Born in Clontarf and educated at Trinity College, Dublin, Bram Stoker had a busy career in London as business manager to Sir Henry Irving at the Lyceum Theatre. But he also created one of the great figures of modern horror. Quite as Irish as he is Transylvanian, Stoker’s Count Dracula has the Celtic ability to “shape shift”—becoming a wolf, bat, rat, or swirling mist as the occasion demands. Stoker wrote other supernatural novels, but nothing with the sustained power of Dracula.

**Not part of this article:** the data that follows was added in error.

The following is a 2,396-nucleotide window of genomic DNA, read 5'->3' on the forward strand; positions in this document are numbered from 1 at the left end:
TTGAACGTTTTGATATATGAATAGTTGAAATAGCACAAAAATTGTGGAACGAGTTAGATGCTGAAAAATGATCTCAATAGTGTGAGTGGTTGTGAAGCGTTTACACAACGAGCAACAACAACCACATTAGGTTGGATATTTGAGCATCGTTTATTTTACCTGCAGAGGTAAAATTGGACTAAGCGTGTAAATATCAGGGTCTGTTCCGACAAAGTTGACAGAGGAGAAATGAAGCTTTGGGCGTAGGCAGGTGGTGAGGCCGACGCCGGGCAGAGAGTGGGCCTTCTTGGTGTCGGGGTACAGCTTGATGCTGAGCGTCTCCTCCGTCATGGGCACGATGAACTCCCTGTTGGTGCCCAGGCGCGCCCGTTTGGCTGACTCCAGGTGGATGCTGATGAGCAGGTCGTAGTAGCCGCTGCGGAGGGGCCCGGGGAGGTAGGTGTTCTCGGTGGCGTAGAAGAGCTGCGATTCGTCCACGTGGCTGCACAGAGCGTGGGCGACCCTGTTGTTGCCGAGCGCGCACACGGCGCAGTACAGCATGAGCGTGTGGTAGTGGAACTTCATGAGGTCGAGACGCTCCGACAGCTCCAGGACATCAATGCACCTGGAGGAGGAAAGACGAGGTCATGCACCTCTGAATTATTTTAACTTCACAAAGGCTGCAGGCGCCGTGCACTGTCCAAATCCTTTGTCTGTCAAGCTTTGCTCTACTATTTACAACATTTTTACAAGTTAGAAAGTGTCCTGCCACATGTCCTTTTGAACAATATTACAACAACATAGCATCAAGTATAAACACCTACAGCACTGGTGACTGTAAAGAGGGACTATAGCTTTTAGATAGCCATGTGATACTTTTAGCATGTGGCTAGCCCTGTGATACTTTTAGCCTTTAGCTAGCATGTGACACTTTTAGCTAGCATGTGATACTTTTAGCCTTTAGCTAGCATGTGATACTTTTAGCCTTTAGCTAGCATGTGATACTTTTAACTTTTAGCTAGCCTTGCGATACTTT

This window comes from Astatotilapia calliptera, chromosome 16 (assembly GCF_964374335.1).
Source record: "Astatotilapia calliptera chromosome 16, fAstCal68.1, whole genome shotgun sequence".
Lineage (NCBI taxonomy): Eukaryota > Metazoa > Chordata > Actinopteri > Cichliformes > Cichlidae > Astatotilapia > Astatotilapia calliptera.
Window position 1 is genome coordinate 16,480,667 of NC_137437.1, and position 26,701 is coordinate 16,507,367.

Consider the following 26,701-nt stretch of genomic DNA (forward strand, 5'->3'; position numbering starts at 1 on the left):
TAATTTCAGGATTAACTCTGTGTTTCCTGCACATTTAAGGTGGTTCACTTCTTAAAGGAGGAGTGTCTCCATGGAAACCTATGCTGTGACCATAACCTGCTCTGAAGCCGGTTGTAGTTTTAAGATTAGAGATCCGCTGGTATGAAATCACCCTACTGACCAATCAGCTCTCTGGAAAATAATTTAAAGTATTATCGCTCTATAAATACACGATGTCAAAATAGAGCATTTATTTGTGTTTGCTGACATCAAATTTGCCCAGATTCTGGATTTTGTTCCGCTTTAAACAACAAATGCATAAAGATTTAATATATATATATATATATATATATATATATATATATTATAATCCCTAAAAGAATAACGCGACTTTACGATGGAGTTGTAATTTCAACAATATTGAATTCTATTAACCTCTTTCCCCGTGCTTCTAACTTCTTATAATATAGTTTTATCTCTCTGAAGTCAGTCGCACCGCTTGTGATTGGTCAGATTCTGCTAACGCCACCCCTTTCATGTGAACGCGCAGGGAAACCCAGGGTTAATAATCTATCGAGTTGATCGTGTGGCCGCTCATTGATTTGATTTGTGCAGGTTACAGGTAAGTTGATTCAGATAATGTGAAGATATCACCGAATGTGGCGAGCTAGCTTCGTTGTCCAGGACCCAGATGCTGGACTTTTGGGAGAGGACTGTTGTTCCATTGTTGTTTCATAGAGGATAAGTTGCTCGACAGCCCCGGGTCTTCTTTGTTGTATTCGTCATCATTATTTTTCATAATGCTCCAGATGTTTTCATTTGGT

Born in Savannah, Georgia, Flannery O’Connor was a devout Catholic living in the Protestant “Bible Belt”. Her Southern Gothic is nothing like Stoker’s: her first and most enduring novel, Wise Blood, was built up from four separate short stories into a work of “low comedy and high seriousness” with enduring if disturbing religious themes. The book was filmed in 1979 by John Huston, starring Brad Dourif as Hazel Motes and John Huston himself as the evangelist grandfather. We have two copies in stock: the original American first and the attractive English version, issued three years later, when her reputation had crept quietly across the Atlantic.